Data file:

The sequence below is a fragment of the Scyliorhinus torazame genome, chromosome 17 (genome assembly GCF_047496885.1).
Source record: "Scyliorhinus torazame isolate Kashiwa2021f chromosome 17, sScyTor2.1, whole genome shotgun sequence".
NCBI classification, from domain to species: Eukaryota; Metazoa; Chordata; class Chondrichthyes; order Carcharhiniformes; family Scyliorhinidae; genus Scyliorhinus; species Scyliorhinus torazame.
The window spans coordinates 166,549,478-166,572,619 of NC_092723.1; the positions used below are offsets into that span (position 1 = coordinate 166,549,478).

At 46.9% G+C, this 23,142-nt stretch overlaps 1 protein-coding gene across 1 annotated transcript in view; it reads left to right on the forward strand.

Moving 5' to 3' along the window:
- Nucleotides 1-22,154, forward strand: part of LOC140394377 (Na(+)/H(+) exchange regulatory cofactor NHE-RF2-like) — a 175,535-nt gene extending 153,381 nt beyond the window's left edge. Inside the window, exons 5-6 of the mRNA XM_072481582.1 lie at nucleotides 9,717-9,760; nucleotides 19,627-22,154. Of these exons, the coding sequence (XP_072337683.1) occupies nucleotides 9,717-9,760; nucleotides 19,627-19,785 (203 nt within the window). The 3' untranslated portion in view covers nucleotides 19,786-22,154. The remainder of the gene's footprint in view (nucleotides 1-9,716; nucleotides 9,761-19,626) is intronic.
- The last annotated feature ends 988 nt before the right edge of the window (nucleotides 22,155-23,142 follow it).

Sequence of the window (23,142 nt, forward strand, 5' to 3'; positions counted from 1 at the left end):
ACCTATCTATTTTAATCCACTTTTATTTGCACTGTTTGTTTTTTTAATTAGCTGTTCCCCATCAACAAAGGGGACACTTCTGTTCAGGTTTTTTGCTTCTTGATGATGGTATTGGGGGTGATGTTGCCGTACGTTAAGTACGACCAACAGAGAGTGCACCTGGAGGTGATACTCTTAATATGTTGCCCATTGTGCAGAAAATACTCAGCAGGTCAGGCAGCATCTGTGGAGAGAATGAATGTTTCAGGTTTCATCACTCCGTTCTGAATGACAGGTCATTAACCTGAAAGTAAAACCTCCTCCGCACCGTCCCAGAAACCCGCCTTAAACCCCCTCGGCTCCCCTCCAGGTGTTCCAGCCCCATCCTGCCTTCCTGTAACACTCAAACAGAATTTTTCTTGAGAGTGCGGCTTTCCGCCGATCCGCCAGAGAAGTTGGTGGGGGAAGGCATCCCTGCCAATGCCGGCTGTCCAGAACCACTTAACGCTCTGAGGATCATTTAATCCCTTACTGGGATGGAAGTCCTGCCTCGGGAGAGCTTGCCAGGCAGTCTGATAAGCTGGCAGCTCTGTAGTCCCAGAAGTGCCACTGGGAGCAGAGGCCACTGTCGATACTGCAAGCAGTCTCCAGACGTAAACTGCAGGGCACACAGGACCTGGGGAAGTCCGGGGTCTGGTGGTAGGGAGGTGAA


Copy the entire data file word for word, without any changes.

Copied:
The sequence below is a fragment of the Scyliorhinus torazame genome, chromosome 17 (genome assembly GCF_047496885.1).
Source record: "Scyliorhinus torazame isolate Kashiwa2021f chromosome 17, sScyTor2.1, whole genome shotgun sequence".
NCBI classification, from domain to species: Eukaryota; Metazoa; Chordata; class Chondrichthyes; order Carcharhiniformes; family Scyliorhinidae; genus Scyliorhinus; species Scyliorhinus torazame.
The window spans coordinates 166,549,478-166,572,619 of NC_092723.1; the positions used below are offsets into that span (position 1 = coordinate 166,549,478).

At 46.9% G+C, this 23,142-nt stretch overlaps 1 protein-coding gene across 1 annotated transcript in view; it reads left to right on the forward strand.

Moving 5' to 3' along the window:
- Nucleotides 1-22,154, forward strand: part of LOC140394377 (Na(+)/H(+) exchange regulatory cofactor NHE-RF2-like) — a 175,535-nt gene extending 153,381 nt beyond the window's left edge. Inside the window, exons 5-6 of the mRNA XM_072481582.1 lie at nucleotides 9,717-9,760; nucleotides 19,627-22,154. Of these exons, the coding sequence (XP_072337683.1) occupies nucleotides 9,717-9,760; nucleotides 19,627-19,785 (203 nt within the window). The 3' untranslated portion in view covers nucleotides 19,786-22,154. The remainder of the gene's footprint in view (nucleotides 1-9,716; nucleotides 9,761-19,626) is intronic.
- The last annotated feature ends 988 nt before the right edge of the window (nucleotides 22,155-23,142 follow it).

Sequence of the window (23,142 nt, forward strand, 5' to 3'; positions counted from 1 at the left end):
ACCTATCTATTTTAATCCACTTTTATTTGCACTGTTTGTTTTTTTAATTAGCTGTTCCCCATCAACAAAGGGGACACTTCTGTTCAGGTTTTTTGCTTCTTGATGATGGTATTGGGGGTGATGTTGCCGTACGTTAAGTACGACCAACAGAGAGTGCACCTGGAGGTGATACTCTTAATATGTTGCCCATTGTGCAGAAAATACTCAGCAGGTCAGGCAGCATCTGTGGAGAGAATGAATGTTTCAGGTTTCATCACTCCGTTCTGAATGACAGGTCATTAACCTGAAAGTAAAACCTCCTCCGCACCGTCCCAGAAACCCGCCTTAAACCCCCTCGGCTCCCCTCCAGGTGTTCCAGCCCCATCCTGCCTTCCTGTAACACTCAAACAGAATTTTTCTTGAGAGTGCGGCTTTCCGCCGATCCGCCAGAGAAGTTGGTGGGGGAAGGCATCCCTGCCAATGCCGGCTGTCCAGAACCACTTAACGCTCTGAGGATCATTTAATCCCTTACTGGGATGGAAGTCCTGCCTCGGGAGAGCTTGCCAGGCAGTCTGATAAGCTGGCAGCTCTGTAGTCCCAGAAGTGCCACTGGGAGCAGAGGCCACTGTCGATACTGCAAGCAGTCTCCAGACGTAAACTGCAGGGCACACAGGACCTGGGGAAGTCCGGGGTCTGGTGGTAGGGAGGTGAA